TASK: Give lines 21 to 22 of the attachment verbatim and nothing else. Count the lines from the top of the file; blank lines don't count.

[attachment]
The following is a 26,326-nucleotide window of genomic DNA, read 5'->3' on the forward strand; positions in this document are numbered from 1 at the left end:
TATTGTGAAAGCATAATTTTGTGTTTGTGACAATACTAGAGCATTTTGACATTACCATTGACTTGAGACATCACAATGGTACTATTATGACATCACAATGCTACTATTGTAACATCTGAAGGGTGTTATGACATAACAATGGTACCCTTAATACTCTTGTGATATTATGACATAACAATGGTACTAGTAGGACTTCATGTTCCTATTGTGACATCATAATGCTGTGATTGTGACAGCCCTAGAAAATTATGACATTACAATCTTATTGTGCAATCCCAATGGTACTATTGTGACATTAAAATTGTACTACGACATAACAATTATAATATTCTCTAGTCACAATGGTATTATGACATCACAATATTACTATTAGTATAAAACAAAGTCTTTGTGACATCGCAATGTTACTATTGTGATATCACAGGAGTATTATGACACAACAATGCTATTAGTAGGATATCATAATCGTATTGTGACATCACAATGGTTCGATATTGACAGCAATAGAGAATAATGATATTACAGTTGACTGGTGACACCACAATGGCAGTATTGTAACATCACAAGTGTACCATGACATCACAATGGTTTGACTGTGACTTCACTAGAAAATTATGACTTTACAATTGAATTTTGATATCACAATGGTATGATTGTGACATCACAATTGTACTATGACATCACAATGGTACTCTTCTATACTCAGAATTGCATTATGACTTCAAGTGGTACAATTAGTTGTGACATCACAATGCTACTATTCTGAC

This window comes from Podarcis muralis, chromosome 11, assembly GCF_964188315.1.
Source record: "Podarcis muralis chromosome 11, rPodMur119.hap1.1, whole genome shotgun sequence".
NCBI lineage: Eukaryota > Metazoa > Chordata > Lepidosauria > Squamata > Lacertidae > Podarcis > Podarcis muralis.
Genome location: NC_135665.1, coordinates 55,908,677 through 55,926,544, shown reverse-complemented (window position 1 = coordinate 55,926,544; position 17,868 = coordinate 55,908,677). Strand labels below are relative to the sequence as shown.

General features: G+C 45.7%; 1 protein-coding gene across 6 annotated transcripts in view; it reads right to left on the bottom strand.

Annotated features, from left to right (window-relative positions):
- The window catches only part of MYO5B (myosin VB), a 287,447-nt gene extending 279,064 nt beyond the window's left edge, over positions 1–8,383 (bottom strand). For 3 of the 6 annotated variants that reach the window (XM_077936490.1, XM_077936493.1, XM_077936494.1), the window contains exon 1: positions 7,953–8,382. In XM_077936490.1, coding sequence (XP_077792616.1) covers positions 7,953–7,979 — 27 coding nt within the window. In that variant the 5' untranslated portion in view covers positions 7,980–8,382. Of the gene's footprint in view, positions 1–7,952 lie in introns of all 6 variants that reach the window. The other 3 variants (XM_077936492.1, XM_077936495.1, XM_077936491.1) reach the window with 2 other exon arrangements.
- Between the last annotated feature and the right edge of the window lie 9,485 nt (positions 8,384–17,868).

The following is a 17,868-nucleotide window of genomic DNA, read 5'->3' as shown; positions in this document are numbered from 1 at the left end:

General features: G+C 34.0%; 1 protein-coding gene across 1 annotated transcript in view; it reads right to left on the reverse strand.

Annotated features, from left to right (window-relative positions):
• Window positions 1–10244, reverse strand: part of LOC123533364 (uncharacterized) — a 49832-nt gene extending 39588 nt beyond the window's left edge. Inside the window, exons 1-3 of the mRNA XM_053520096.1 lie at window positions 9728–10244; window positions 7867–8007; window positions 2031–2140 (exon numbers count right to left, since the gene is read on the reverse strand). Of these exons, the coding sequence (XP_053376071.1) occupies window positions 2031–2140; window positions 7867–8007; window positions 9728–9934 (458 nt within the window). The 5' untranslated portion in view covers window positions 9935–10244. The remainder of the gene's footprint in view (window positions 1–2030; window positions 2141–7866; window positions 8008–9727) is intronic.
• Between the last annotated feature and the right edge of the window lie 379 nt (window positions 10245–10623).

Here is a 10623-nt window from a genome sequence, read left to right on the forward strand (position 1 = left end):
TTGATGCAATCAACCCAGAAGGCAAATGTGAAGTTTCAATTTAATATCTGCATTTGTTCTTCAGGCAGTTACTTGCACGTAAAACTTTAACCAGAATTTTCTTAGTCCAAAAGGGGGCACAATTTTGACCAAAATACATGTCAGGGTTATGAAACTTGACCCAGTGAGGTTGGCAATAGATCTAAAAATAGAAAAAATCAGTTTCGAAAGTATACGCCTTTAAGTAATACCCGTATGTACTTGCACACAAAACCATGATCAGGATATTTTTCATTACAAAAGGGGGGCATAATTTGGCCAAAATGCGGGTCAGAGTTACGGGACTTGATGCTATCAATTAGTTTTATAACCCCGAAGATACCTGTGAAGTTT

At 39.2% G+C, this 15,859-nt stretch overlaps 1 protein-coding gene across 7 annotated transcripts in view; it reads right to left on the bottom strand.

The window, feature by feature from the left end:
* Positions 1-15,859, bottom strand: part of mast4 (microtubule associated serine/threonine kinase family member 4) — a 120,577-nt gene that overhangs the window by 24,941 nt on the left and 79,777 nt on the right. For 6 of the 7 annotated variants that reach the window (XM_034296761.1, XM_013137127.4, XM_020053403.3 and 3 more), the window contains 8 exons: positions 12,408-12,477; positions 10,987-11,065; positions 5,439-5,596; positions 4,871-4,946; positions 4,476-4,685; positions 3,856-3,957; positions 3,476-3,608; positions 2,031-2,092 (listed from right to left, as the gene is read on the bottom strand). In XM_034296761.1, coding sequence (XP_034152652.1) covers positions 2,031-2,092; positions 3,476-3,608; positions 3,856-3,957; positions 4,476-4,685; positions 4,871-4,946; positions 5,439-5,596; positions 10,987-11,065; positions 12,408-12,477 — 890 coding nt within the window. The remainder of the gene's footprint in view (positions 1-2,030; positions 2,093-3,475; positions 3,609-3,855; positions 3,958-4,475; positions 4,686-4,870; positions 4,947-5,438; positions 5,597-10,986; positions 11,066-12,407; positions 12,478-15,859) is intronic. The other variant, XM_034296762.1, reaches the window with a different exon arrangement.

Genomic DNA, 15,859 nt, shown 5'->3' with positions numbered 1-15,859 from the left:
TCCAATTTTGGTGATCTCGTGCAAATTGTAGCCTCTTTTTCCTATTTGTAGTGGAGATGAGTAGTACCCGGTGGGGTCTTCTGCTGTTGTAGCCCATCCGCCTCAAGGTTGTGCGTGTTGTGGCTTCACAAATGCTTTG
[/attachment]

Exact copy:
Genomic DNA, 15,859 nt, shown 5'->3' with positions numbered 1-15,859 from the left:
TCCAATTTTGGTGATCTCGTGCAAATTGTAGCCTCTTTTTCCTATTTGTAGTGGAGATGAGTAGTACCCGGTGGGGTCTTCTGCTGTTGTAGCCCATCCGCCTCAAGGTTGTGCGTGTTGTGGCTTCACAAATGCTTTG